EU countries need to adopt policies to boost recycling, to help tackle growing waste, particularly from plastic and electronics, according to two reports by the European Environment Agency (EEA) published Monday.
“The EU must find circular and climate-friendly ways of managing its plastic waste e.g. by increasing reuse and recycling,” the EEA said in a statement.
The European body, headquartered in Copenhagen, said the EU produced 30 million tonnes of plastic waste in 2015, of which only 17 percent was collected for recycling.
Conversely in 2017, demand for plastic in the 28 EU countries, Switzerland and Norway, amounted to 51 million tonnes — mainly for use in packaging and construction.
Annual global plastic production is also expected to double by 2035, and almost quadruple by 2050, and European countries lack the capacity to manage the growing amount of plastic waste in sustainable ways, one of the reports concluded.
“Poor management of plastic waste has negative environmental and climate effects, such as deposits of plastic and microplastics appearing on land and in rivers and oceans worldwide,” the agency stated.
In early 2019 the EU exported 150,000 tonnes of plastic waste every month, since European countries typically don’t sort and recycle enough of this waste.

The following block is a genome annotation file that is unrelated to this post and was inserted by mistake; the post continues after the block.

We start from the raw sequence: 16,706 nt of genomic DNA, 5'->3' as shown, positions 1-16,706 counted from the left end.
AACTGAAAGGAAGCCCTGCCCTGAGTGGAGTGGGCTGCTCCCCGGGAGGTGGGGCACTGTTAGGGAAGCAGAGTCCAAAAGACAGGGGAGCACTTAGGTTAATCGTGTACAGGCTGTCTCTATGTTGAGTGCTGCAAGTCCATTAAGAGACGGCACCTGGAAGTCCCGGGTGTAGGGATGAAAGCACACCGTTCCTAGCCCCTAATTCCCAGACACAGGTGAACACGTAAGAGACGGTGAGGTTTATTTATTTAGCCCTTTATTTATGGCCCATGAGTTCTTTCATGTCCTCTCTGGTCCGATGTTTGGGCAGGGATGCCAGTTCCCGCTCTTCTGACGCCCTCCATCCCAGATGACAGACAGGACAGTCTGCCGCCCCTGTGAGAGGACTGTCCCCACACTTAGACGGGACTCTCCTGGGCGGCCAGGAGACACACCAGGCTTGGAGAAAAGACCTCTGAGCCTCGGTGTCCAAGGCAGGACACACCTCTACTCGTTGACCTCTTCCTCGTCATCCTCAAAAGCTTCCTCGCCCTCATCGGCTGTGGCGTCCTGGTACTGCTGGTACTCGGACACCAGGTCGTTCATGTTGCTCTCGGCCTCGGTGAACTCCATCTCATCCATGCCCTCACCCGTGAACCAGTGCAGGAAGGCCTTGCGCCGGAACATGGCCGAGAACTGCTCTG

The figure was twice as high in 2016, when exports went mainly to China and Hong Kong, but restrictions on waste import has lead to a decrease and a shift of exports to other Asian countries with less strict regulations.
When is comes to electronics, of 10.3 million tonnes of waste produced in 2015, 40 percent was collected, the agency said.
Many electronic products include hazardous materials and chemicals that pose risk to both health and the environment.
The EEA also noted that “high-quality recycling” can help to limit the impact on climate, citing a 2016 Norwegian study that found that the recycling of a single mobile phone saved the equivalent of one kilogram of CO2 emissions.